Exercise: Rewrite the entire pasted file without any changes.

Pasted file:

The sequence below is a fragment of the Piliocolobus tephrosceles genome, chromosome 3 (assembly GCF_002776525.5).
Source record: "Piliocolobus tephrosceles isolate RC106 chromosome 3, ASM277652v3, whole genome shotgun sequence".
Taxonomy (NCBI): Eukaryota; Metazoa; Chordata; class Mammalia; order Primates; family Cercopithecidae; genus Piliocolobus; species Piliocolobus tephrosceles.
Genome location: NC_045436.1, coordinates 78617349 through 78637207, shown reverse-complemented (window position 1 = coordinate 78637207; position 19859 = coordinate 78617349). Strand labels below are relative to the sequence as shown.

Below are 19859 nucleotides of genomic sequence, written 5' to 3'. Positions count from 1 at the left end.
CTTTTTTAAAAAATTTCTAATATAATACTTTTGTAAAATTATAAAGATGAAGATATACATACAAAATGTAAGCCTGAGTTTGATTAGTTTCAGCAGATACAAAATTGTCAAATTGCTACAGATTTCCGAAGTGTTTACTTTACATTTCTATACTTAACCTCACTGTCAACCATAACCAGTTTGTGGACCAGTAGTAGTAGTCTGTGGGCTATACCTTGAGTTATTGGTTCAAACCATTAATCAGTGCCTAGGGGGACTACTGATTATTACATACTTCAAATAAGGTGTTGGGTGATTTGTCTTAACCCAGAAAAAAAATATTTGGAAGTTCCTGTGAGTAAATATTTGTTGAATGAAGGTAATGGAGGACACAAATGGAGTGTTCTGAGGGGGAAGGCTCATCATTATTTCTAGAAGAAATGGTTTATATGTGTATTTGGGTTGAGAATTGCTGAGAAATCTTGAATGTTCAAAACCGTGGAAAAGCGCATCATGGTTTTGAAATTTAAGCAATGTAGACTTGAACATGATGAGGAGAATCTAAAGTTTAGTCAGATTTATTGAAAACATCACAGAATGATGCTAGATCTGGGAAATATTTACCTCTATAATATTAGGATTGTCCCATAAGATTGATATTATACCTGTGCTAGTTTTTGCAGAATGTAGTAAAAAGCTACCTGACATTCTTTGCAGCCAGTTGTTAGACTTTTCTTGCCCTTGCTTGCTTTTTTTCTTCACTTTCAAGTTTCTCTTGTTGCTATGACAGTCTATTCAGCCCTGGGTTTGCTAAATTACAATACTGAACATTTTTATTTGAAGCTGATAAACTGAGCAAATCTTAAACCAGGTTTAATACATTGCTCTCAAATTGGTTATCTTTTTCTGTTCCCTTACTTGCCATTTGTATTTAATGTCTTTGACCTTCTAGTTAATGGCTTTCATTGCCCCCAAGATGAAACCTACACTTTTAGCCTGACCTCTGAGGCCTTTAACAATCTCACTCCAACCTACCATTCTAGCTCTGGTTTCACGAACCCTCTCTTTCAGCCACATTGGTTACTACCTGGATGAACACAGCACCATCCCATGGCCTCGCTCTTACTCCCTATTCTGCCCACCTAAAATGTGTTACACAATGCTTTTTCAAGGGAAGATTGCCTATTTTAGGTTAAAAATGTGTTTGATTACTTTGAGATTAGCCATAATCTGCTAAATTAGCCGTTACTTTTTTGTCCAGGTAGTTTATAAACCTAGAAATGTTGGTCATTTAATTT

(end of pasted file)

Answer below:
The sequence below is a fragment of the Piliocolobus tephrosceles genome, chromosome 3 (assembly GCF_002776525.5).
Source record: "Piliocolobus tephrosceles isolate RC106 chromosome 3, ASM277652v3, whole genome shotgun sequence".
Taxonomy (NCBI): Eukaryota; Metazoa; Chordata; class Mammalia; order Primates; family Cercopithecidae; genus Piliocolobus; species Piliocolobus tephrosceles.
Genome location: NC_045436.1, coordinates 78617349 through 78637207, shown reverse-complemented (window position 1 = coordinate 78637207; position 19859 = coordinate 78617349). Strand labels below are relative to the sequence as shown.

Below are 19859 nucleotides of genomic sequence, written 5' to 3'. Positions count from 1 at the left end.
CTTTTTTAAAAAATTTCTAATATAATACTTTTGTAAAATTATAAAGATGAAGATATACATACAAAATGTAAGCCTGAGTTTGATTAGTTTCAGCAGATACAAAATTGTCAAATTGCTACAGATTTCCGAAGTGTTTACTTTACATTTCTATACTTAACCTCACTGTCAACCATAACCAGTTTGTGGACCAGTAGTAGTAGTCTGTGGGCTATACCTTGAGTTATTGGTTCAAACCATTAATCAGTGCCTAGGGGGACTACTGATTATTACATACTTCAAATAAGGTGTTGGGTGATTTGTCTTAACCCAGAAAAAAAATATTTGGAAGTTCCTGTGAGTAAATATTTGTTGAATGAAGGTAATGGAGGACACAAATGGAGTGTTCTGAGGGGGAAGGCTCATCATTATTTCTAGAAGAAATGGTTTATATGTGTATTTGGGTTGAGAATTGCTGAGAAATCTTGAATGTTCAAAACCGTGGAAAAGCGCATCATGGTTTTGAAATTTAAGCAATGTAGACTTGAACATGATGAGGAGAATCTAAAGTTTAGTCAGATTTATTGAAAACATCACAGAATGATGCTAGATCTGGGAAATATTTACCTCTATAATATTAGGATTGTCCCATAAGATTGATATTATACCTGTGCTAGTTTTTGCAGAATGTAGTAAAAAGCTACCTGACATTCTTTGCAGCCAGTTGTTAGACTTTTCTTGCCCTTGCTTGCTTTTTTTCTTCACTTTCAAGTTTCTCTTGTTGCTATGACAGTCTATTCAGCCCTGGGTTTGCTAAATTACAATACTGAACATTTTTATTTGAAGCTGATAAACTGAGCAAATCTTAAACCAGGTTTAATACATTGCTCTCAAATTGGTTATCTTTTTCTGTTCCCTTACTTGCCATTTGTATTTAATGTCTTTGACCTTCTAGTTAATGGCTTTCATTGCCCCCAAGATGAAACCTACACTTTTAGCCTGACCTCTGAGGCCTTTAACAATCTCACTCCAACCTACCATTCTAGCTCTGGTTTCACGAACCCTCTCTTTCAGCCACATTGGTTACTACCTGGATGAACACAGCACCATCCCATGGCCTCGCTCTTACTCCCTATTCTGCCCACCTAAAATGTGTTACACAATGCTTTTTCAAGGGAAGATTGCCTATTTTAGGTTAAAAATGTGTTTGATTACTTTGAGATTAGCCATAATCTGCTAAATTAGCCGTTACTTTTTTGTCCAGGTAGTTTATAAACCTAGAAATGTTGGTCATTTAATTT